The Great Influenza: The Epic Story of the Deadliest Plague in History - John M. Barry (2004)

Part I. THE WARRIORS

Chapter 1

ON SEPTEMBER 12, 1876, the crowd overflowing the auditorium of Baltimore’s Academy of Music was in a mood of hopeful excitement, but excitement without frivolity. Indeed, despite an unusual number of women in attendance, many of them from the uppermost reaches of local society, a reporter noted, “There was no display of dress or fashion.” For this occasion had serious purpose. It was to mark the launching of the Johns Hopkins University, an institution whose leaders intended not simply to found a new university but to change all of American education; indeed, they sought considerably more than that. They planned to change the way in which Americans tried to understand and grapple with nature. The keynote speaker, the English scientist Thomas H. Huxley, personified their goals.

The import was not lost on the nation. Many newspapers, including the New York Times, had reporters covering this event. After it, they would print Huxley’s address in full.

For the nation was then, as it so often has been, at war with itself; in fact it was engaged in different wars simultaneously, each being waged on several fronts, wars that ran along the fault lines of modern America.

One involved expansion and race. In the Dakotas, George Armstrong Custer had just led the Seventh Cavalry to its destruction at the hands of primitive savages resisting encroachment of the white man. The day Huxley spoke, the front page of the Washington Star reported that “the hostile Sioux, well fed and well armed” had just carried out “a massacre of miners.”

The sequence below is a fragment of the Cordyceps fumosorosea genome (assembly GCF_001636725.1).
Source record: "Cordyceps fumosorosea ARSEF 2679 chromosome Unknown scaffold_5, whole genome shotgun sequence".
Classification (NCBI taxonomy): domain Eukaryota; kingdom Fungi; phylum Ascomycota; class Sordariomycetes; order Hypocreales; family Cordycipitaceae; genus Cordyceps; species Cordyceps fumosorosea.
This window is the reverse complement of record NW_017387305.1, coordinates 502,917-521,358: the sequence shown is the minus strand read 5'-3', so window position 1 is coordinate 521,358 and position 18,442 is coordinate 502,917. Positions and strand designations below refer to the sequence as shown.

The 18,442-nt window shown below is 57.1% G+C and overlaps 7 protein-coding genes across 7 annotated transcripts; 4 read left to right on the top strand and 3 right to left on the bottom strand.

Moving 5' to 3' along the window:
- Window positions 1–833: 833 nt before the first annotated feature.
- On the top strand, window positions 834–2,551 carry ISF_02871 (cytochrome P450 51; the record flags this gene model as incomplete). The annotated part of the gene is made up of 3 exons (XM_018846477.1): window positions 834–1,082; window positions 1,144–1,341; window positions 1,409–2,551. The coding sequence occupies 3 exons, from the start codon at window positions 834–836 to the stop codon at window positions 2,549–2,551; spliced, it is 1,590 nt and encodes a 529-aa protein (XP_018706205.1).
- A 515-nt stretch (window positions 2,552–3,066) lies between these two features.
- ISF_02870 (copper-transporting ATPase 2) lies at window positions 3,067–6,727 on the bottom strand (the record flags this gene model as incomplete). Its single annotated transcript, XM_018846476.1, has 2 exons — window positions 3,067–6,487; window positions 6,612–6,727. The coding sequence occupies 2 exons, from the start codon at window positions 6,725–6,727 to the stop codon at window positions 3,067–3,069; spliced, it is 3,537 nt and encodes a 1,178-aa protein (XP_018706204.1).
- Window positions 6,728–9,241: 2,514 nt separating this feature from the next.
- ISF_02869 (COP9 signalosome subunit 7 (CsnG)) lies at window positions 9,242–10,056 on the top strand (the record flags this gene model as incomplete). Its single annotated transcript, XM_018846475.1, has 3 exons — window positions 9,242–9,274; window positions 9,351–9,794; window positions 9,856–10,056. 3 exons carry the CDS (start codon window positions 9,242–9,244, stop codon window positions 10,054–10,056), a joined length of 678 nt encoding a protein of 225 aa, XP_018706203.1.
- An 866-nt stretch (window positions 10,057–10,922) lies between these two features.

In the South a far more important but equally savage war was being waged as white Democrats sought “redemption” from Reconstruction in anticipation of the presidential election. Throughout the South “rifle clubs,” “saber clubs,” and “rifle teams” of former Confederates were being organized into infantry and cavalry units. Already accounts of intimidation, beatings, whippings, and murder directed against Republicans and blacks had surfaced. After the murder of three hundred black men in a single Mississippi county, one man, convinced that words from the Democrats’ own mouths would convince the world of their design, pleaded with the New York Times, “For God’s sake publish the testimony of the Democrats before the Grand Jury.”

Voting returns had already begun to come in—there was no single national election day—and two months later Democrat Samuel Tilden would win the popular vote by a comfortable margin. But he would never take office as president. Instead the Republican secretary of war would threaten to “force a reversal” of the vote, federal troops with fixed bayonets would patrol Washington, and southerners would talk of reigniting the Civil War. That crisis would ultimately be resolved through an extra-constitutional special committee and a political understanding: Republicans would discard the voting returns of three states—Louisiana, Florida, South Carolina—and seize a single disputed electoral vote in Oregon to keep the presidency in the person of Rutherford B. Hayes. But they also would withdraw all federal troops from the South and cease intervening in southern affairs, leaving the Negroes there to fend for themselves.